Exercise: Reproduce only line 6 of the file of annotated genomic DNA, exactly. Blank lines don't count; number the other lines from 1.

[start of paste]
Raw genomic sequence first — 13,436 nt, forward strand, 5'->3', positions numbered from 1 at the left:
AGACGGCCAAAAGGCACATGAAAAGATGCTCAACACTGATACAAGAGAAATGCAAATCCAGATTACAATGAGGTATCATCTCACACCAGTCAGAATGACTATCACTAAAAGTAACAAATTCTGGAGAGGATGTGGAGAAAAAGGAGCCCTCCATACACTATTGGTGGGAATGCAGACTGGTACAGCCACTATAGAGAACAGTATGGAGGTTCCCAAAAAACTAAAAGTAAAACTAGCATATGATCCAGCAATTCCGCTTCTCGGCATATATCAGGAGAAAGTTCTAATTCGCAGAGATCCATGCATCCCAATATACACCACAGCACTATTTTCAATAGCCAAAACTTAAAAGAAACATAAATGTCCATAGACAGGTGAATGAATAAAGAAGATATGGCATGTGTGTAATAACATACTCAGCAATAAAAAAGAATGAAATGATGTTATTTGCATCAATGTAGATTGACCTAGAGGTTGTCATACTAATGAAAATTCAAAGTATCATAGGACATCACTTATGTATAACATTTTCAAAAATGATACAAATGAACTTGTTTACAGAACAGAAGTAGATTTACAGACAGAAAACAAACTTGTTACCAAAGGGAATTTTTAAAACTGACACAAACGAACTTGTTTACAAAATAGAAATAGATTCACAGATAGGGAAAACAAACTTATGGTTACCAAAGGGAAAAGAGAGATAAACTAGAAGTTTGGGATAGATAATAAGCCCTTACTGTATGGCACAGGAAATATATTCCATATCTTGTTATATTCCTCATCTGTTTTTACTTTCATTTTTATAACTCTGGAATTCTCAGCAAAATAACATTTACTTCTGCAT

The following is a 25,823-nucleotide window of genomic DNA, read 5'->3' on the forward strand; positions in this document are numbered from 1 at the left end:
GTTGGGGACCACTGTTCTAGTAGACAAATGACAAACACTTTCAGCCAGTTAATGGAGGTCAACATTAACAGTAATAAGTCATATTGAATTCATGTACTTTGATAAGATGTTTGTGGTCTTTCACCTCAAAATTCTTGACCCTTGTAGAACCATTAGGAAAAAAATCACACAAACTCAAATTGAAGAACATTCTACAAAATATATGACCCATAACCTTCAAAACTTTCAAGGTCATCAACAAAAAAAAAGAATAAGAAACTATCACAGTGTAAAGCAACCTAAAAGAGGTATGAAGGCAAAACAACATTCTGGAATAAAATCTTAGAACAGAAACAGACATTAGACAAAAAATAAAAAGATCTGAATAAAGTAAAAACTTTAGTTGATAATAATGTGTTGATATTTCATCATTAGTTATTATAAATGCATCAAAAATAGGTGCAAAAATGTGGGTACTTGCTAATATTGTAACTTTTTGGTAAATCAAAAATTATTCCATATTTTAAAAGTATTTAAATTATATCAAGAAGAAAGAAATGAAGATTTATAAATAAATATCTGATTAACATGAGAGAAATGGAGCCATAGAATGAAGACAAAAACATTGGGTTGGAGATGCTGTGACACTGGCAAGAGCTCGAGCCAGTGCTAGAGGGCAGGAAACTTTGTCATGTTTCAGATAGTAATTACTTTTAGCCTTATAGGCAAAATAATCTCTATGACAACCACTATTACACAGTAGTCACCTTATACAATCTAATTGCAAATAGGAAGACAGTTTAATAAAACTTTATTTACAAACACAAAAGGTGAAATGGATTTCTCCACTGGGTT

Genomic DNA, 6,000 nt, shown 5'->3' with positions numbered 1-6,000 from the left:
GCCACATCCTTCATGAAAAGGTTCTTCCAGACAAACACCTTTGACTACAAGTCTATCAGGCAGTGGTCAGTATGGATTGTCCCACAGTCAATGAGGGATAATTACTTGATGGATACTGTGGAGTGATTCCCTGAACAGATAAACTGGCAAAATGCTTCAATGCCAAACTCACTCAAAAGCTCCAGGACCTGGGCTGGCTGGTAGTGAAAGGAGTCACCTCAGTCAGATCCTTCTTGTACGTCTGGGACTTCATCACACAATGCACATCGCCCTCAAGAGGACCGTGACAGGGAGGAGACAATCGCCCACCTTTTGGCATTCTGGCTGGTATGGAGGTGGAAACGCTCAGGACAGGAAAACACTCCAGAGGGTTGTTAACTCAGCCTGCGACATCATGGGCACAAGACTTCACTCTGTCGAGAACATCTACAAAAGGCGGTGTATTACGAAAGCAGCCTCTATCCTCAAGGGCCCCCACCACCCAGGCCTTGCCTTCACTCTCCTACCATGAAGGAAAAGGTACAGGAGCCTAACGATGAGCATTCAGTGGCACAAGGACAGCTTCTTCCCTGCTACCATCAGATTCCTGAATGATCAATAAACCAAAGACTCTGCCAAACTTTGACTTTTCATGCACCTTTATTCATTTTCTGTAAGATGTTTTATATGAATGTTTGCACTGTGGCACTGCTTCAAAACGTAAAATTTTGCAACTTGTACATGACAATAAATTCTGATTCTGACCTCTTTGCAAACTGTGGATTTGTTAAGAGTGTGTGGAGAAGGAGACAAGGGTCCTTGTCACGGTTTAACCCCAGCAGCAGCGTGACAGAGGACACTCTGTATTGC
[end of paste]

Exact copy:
GCCACATCCTTCATGAAAAGGTTCTTCCAGACAAACACCTTTGACTACAAGTCTATCAGGCAGTGGTCAGTATGGATTGTCCCACAGTCAATGAGGGATAATTACTTGATGGATACTGTGGAGTGATTCCCTGAACAGATAAACTGGCAAAATGCTTCAATGCCAAACTCACTCAAAAGCTCCAGGACCTGGGCTGGCTGGTAGTGAAAGGAGTCACCTCAGTCAGATCCTTCTTGTACGTCTGGGACTTCATCACACAATGCACATCGCCCTCAAGAGGACCGTGACAGGGAGGAGACAATCGCCCACCTTTTGGCATTCTGGCTGGTATGGAGGTGGAAACGCTCAGGACAGGAAAACACTCCAGAGGGTTGTTAACTCAGCCTGCGACATCATGGGCACAAGACTTCACTCTGTCGAGAACATCTACAAAAGGCGGTGTATTACGAAAGCAGCCTCTATCCTCAAGGGCCCCCACCACCCAGGCCTTGCCTTCACTCTCCTACCATGAAGGAAAAGGTACAGGAGCCTAACGATGAGCATTCAGTGGCACAAGGACAGCTTCTTCCCTGCTACCATCAGATTCCTGAATGATCAATAAACCAAAGACTCTGCCAAACTTTGACTTTTCATGCACCTTTATTCATTTTCTGTAAGATGTTTTATATGAATGTTTGCACTGTGGCACTGCTTCAAAACGTAAAATTTTGCAACTTGTACATGACAATAAATTCTGATTCTGACCTCTTTGCAAACTGTGGATTTGTTAAGAGTGTGTGGAGAAGGAGACAAGGGTCCTTGTCACGGTTTAACCCCAGCAGCAGCGTGACAGAGGACACTCTGTATTGC